An insight into the diagnosis and prevention of Grave’s Disease

An autoimmune disorder that is usually caused by a hyperactive thyroid gland, Grave’s disease causes the body’s defense mechanism to mistakenly identify and destroy healthy living cells instead of foreign contaminants. Grave’s disease is a common occurrence in individuals who suffer from hyperthyroidism although the exact cause for the condition has still not been identified properly. While some attribute it to genetics, other consider environmental factors to play a role in Grave’s disease. The condition is most likely to strike an individual between 20 and 40 years of age, with women being more prone to the condition than men.

Symptoms of Grave’s Disease

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A proper diagnosis can only be made if the symptoms are correctly interpreted. Hence, it is imperative that one knows the symptoms of Grave’s diseases beforehand. As such, the more common symptoms of the condition include nervousness, mood swings, insomnia, heart palpitations, hand tremors, profuse sweating, drastic weight loss, muscle weakness, breathlessness and increased sensitivity to warm temperatures, etc.

Some of the more serious symptoms of Grave’s disease include goitre (the lower portion of the neck swells up profusely), vision impairment (caused by inflamed eyes) and skin problems (appearance of dark, itchy patches).

Diagnosing Grave’s Disease

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A doctor would start the diagnosis by checking for visible symptoms like inflamed eyes, patchy sin and goitre. Other symptoms like nervousness, weight loss, hand tremors, palpitations, mood swings, menstrual irregularities and sensitivity to heat will also be checked, with the doctor most probably asking the concerned individual about them.

The physical examination will start with the thyroid gland (below the neck) where the doctor will feel for enlargement or abnormal lumps. The doctor would also use a stethoscope to check for abnormal blood flow in and around the thyroid gland. Other signs like heart rhythm, heart rate, tendons and reflexes will also be checked out.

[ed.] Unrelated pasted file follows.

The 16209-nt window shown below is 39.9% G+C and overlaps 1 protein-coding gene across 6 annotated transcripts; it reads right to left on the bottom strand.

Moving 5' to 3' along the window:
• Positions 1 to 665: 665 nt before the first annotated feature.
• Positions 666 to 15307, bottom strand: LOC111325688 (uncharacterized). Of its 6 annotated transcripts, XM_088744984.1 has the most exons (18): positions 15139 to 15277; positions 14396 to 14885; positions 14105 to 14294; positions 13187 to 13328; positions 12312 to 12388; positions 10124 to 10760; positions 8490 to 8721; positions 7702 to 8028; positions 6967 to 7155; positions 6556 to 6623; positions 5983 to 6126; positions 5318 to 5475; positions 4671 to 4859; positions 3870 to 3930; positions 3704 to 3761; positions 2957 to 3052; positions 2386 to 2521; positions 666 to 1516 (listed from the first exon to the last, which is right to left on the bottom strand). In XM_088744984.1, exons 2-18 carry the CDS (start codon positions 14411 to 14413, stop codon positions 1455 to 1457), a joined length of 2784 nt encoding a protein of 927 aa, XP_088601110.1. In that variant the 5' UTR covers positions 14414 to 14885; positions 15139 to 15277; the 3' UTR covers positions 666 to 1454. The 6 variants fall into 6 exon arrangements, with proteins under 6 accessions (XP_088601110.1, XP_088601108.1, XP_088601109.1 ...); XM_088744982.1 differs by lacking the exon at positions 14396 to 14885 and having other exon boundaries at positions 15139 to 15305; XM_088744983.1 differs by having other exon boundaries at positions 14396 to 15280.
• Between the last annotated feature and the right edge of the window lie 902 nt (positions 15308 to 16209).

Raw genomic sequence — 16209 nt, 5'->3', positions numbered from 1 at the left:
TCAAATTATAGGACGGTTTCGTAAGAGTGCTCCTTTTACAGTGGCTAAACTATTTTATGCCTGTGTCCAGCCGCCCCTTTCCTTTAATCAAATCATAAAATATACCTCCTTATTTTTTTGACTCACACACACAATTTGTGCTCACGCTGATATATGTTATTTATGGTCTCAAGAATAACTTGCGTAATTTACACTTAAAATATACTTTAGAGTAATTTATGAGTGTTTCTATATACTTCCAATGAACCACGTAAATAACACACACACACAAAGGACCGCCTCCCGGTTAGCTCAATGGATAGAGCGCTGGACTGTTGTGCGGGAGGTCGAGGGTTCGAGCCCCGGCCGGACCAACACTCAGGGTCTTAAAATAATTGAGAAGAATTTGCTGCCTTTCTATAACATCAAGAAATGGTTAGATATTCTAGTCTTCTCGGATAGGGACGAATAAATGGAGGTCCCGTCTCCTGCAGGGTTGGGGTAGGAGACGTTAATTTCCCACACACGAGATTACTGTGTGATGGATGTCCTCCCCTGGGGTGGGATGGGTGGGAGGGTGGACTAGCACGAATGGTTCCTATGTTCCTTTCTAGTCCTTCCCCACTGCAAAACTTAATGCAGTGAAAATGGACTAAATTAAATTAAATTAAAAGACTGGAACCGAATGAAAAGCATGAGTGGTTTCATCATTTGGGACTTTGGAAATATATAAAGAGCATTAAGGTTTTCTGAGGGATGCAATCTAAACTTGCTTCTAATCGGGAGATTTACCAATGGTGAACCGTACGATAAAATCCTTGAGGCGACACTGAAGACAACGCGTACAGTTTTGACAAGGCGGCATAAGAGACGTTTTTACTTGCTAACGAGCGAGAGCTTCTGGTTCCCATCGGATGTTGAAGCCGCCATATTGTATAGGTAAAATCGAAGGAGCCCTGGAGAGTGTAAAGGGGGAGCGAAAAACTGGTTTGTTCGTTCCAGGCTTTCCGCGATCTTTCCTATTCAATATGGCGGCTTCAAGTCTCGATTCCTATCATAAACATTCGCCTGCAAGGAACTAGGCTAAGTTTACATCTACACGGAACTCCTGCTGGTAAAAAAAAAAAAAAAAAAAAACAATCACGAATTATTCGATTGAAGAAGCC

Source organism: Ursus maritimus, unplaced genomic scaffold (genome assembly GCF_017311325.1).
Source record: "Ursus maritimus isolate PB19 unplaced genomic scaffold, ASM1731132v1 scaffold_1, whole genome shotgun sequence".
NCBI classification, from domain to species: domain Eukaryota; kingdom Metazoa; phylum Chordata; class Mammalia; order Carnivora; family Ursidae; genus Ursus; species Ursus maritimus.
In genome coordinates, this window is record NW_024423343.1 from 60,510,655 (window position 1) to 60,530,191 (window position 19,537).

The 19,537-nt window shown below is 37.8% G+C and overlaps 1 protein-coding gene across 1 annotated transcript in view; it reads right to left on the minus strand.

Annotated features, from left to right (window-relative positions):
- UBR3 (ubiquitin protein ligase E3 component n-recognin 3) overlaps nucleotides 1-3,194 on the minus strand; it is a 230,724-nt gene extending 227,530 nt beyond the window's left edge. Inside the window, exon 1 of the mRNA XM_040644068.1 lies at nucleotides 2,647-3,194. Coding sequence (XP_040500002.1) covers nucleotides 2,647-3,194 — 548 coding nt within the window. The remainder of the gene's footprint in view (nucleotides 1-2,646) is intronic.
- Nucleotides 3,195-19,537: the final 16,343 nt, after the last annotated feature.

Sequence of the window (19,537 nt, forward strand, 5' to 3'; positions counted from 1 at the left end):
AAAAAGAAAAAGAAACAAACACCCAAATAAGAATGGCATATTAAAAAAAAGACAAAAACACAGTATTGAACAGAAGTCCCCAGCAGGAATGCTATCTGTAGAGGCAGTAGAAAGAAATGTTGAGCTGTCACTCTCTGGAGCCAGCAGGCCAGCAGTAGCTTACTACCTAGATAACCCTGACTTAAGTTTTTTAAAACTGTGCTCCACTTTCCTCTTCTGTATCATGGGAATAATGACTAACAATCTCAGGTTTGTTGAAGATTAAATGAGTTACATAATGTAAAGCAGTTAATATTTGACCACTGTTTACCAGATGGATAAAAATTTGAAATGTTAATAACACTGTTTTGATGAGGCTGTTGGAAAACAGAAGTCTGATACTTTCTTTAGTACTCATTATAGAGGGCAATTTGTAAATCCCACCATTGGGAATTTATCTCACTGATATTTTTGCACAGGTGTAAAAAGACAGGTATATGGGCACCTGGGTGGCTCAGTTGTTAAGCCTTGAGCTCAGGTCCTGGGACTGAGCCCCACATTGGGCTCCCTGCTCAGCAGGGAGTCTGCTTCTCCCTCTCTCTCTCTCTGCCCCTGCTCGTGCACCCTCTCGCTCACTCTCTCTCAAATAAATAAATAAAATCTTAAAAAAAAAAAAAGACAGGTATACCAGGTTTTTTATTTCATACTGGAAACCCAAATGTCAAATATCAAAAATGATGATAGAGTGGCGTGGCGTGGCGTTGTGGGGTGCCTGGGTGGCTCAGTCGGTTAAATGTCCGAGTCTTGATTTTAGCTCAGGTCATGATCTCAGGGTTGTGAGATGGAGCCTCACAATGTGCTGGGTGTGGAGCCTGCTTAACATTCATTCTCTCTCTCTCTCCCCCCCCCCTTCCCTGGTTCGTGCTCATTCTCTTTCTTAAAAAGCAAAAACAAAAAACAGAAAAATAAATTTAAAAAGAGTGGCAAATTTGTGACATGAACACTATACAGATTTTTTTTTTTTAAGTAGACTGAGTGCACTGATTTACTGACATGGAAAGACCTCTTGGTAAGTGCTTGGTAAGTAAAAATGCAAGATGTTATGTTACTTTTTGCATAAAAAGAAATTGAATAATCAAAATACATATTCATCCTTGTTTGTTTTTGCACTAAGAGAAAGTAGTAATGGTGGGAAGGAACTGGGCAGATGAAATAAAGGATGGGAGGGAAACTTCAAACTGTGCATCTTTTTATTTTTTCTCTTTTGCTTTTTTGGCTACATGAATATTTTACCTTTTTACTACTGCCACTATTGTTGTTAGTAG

This will then be followed by a few blood tests to check for hyperthyroidism. A CT (computed tomography) or MRI (magnetic resonance imaging) scan will check for issues in and around the eyes. Other tests like electrocardiograms will be conducted if the doctor feels the heart is being affected by the disease.

Prevention and Treatment of Grave’s Disease

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Sadly, Grave’s treatment cannot be prevented. However, proper treatment can help bring down the symptoms to a manageable level. Treatment for Grave’s disease would mostly focus on reducing the symptoms of the condition as well as slowing down the production of hormones by the thyroid gland.

To curb the excess secretion of hormones, individuals are usually prescribed three treatment plans, anti-thyroid medications, radioactive iodine and surgery.

Anti-thyroid Drugs: These drugs inhibit the production of thyroid hormones significantly. Drugs like methimazole and propylthiouracil are used for the same purpose. However, they should be used in moderation and under the strict guidance of a qualified physician.

Radioactive Iodine:

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This treatment plan involves using administering radioactive iodine by mouth to individuals in order to curb the excess production of the thyroid hormones. The treatment usually comprises of one large dose of radioactive iodine to render the thyroid gland functionless. This means that after treatment, one would need to take thyroid medications every day for the rest of his/her life. This treatment plan is not suitable for pregnant ladies and breast feeding mothers. Individuals who opt for this treatment would also need to stay away from others for several days during and after treatment in order to avoid spreading the radiation to others around them.

Surgery:

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Surgery for Grave’s disease is recommended only in cases where the goitre is too large to respond to the other two treatment options. In the case of surgery, a part of (or most of) the thyroid gland is removed following which anti-thyroid medications and radioactive iodine would be more effective on the remaining part.

Summary

Grave’s disease is an autoimmune disorder caused by the thyroid gland’s hyperactivity. Although the condition cannot be prevented, it can be controlled to an extent with the help of the treatment plans mentioned above.

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